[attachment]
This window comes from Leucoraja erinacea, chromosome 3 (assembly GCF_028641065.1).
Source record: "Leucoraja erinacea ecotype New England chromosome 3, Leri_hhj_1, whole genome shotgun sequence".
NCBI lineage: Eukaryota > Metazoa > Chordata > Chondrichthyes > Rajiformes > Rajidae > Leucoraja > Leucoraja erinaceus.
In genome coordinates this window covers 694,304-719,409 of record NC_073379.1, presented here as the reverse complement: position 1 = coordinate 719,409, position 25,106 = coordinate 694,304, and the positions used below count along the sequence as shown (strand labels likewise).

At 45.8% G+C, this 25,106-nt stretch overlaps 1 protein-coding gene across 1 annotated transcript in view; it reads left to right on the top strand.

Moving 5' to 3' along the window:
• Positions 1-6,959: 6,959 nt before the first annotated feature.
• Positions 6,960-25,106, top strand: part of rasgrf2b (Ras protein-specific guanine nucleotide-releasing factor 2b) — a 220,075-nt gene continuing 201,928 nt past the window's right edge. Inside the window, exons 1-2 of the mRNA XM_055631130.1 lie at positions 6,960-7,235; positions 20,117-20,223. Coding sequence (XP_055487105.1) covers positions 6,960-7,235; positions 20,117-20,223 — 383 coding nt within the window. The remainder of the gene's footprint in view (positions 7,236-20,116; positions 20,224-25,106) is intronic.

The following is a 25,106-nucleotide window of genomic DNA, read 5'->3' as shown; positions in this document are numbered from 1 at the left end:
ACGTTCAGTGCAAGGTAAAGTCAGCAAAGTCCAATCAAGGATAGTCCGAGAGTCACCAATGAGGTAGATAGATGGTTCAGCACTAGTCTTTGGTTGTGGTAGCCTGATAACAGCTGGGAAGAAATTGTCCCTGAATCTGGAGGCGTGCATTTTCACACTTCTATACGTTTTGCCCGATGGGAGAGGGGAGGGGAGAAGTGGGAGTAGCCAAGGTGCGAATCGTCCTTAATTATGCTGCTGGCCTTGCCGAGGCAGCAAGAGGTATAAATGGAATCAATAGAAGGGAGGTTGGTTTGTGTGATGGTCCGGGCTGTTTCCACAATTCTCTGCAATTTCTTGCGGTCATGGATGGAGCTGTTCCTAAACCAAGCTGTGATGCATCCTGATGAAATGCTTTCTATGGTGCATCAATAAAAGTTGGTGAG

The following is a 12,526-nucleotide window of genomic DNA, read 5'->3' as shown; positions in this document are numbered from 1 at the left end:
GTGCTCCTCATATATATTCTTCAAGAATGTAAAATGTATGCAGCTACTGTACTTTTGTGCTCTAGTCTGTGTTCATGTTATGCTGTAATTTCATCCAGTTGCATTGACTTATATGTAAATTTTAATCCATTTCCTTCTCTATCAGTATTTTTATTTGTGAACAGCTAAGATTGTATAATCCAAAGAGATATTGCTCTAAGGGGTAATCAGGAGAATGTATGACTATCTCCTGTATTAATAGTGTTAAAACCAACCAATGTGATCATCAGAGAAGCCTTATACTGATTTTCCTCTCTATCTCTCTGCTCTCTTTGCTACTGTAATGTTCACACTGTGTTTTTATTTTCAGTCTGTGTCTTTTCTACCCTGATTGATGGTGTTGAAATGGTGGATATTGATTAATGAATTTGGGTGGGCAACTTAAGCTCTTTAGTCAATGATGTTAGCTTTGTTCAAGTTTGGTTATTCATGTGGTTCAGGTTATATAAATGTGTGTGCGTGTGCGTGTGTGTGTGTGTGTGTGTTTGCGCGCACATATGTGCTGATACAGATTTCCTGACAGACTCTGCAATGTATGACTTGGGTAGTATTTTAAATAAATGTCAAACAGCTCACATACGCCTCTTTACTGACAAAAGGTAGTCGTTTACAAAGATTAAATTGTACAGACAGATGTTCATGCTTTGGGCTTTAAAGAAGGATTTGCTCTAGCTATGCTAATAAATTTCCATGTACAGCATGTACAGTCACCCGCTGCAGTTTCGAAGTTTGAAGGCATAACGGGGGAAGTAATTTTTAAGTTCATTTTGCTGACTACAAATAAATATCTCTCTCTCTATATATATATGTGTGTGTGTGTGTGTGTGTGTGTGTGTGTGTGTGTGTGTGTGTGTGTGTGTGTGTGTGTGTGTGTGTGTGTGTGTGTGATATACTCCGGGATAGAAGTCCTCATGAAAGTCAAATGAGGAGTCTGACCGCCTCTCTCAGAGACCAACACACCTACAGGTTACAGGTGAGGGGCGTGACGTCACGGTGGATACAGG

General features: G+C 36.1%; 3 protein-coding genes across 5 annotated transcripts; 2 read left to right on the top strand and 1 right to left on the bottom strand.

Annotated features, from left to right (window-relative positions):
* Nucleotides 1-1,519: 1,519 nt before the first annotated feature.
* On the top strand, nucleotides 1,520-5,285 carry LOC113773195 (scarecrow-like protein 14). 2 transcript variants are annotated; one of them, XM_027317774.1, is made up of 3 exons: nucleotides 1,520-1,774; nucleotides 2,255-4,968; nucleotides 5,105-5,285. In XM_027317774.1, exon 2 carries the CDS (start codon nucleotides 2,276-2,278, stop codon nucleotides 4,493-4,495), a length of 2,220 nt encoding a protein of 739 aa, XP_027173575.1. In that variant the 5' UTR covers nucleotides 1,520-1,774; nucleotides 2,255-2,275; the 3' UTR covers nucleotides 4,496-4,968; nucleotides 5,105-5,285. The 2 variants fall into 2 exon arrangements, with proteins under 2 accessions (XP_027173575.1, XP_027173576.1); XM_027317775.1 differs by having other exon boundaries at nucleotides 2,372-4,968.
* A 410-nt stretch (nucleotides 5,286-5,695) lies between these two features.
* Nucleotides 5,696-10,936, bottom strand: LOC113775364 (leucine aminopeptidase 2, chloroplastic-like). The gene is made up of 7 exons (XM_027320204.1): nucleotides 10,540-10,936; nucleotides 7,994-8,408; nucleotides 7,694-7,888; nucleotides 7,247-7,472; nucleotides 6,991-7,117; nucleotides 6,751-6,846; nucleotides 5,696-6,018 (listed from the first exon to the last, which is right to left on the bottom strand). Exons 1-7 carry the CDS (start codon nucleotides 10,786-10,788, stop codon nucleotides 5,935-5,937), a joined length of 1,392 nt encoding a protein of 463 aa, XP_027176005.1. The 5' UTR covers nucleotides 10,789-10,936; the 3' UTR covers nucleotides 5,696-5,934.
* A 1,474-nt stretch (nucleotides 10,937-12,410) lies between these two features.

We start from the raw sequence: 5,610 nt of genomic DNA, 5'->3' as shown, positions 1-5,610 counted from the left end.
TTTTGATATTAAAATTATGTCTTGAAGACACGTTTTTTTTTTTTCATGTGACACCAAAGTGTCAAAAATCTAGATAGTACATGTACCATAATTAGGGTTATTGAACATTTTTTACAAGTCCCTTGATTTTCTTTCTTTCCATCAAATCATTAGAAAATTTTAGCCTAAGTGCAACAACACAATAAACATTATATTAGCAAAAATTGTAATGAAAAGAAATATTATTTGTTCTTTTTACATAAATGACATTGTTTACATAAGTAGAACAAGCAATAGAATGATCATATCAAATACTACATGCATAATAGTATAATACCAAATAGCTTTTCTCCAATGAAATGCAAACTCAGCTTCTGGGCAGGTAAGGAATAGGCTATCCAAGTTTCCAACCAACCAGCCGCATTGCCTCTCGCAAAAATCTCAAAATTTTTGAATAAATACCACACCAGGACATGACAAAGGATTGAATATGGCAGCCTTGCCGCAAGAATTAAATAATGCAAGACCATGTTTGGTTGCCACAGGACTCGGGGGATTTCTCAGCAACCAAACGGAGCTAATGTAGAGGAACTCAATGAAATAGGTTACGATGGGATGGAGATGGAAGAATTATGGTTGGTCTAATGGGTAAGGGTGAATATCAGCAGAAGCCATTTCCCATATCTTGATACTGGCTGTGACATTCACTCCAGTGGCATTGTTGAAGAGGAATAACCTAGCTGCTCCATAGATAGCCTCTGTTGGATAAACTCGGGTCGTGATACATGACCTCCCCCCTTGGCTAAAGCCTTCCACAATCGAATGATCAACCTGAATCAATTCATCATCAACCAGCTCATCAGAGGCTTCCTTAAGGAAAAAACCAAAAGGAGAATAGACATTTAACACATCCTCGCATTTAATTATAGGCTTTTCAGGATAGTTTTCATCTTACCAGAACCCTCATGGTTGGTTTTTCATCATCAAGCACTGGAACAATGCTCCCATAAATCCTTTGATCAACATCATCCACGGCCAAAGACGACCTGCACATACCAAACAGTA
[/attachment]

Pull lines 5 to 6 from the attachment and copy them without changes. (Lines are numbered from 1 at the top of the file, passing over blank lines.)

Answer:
At 45.8% G+C, this 25,106-nt stretch overlaps 1 protein-coding gene across 1 annotated transcript in view; it reads left to right on the top strand.

Moving 5' to 3' along the window: